It seems like a contradiction: Diet and you'll get fatter. The problem is not with the dieting itself, but how you approach it. When it comes to dieting, most people fail, according to authors and medical experts Judy Matz and Ellen Frankel in their book "The Diet Survivor's Handbook." In fact, up to 95 percent of people who go on a diet regain all the weight they lost. This is a clear sign that diets don't work as well as promised.
According to Geoffrey Cannon, in his book, "Dieting Makes You Fat," our bodies are programmed to understand hunger signals and not to diet. When you deprive your body of food, it will get the message that there's a risk of starvation. As a result, your hunger will increase and your metabolism will slow down to compensate for it. Once you get off the diet, your mind will go into overdrive and make you want to eat more to make up for the deprivation you just suffered. This is your body's way of preparing for possible famine. As a result, you might end up eating more than you did before the diet to soothe both your emotions and your body.
One of the reasons diets fail is that they have the wrong focus. They attract you by promising big numbers in very short periods of time. This is not only unlikely but also tough on your body. By trying to lose large amounts of weight quickly, you throw your body into disarray, sometimes shock. This might cause weight loss, but it's likely to be a temporary solution. Instead of focusing on instant gratification, the key to permanent weight loss is to think long-term. For example, choosing to eat whole grains instead of highly processed carbs is a healthy choice that will pay off over time: you'll be healthier, gain energy and lose weight. Cut all carbs instead and you might end up giving up soon because it's too hard to maintain the change; you'll be bored and low in energy.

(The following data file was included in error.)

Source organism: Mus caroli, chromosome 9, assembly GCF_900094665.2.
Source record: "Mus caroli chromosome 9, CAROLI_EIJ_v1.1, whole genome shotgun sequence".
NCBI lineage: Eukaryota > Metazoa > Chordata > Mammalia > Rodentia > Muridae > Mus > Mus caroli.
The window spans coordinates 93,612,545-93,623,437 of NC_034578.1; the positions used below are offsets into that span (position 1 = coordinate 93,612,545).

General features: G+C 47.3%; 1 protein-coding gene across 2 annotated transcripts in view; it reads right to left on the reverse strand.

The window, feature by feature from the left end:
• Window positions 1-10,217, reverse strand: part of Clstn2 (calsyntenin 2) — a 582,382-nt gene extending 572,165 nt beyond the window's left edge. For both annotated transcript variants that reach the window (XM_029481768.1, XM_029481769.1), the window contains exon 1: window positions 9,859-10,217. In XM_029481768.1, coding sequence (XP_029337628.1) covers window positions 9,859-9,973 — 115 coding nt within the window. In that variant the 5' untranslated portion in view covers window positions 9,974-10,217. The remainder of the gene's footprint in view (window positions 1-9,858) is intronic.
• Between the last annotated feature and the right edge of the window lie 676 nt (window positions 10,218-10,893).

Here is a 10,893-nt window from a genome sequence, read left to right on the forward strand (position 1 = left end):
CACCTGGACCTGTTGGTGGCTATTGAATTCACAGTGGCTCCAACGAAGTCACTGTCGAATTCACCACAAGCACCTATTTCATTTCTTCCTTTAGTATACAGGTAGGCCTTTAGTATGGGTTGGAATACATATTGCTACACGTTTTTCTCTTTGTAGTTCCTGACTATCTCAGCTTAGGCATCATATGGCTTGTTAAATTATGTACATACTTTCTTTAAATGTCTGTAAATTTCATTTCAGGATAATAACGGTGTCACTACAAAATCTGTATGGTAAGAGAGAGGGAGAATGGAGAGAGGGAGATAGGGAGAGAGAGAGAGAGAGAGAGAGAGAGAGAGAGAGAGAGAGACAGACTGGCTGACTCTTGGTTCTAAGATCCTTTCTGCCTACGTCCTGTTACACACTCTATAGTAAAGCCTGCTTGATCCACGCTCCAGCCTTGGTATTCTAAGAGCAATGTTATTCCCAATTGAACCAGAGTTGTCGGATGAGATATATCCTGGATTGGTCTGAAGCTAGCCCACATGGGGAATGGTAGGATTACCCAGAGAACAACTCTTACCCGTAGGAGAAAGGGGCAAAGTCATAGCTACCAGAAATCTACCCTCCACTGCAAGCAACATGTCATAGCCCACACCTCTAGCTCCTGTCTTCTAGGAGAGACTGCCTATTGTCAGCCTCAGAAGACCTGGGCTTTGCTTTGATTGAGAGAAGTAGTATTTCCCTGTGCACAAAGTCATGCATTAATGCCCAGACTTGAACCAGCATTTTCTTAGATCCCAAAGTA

Extreme or starvation diets might be the worst culprits. The recommended weight loss rate is no more than 2 pounds per week. Many extreme diets promise 10 pounds or more per week. Although it might be possible to lose large amounts of weight on your first few weeks on a diet, large numbers are usually caused by a loss of water weight or muscle, not fat. This means that once you go back to your regular eating habits, you're more likely to regain this weight back. When you do, it will be in the form of fat. So you might end up weighing the same you did before, but having a higher fat percentage and less muscle.
According to the University of Colorado's Body Image Center, people spend over $40 billion a year on dieting and dieting products. This might be tied to the fact that 30 percent of women and 25 percent of men are following a diet at any given time. So they diet, lose the weight, regain it as they give up the diet and then try a new diet. More than 60 percent of dieters regain all the weight lost within a year of giving up their diets. Within five years, almost all dieters are back to their original weight.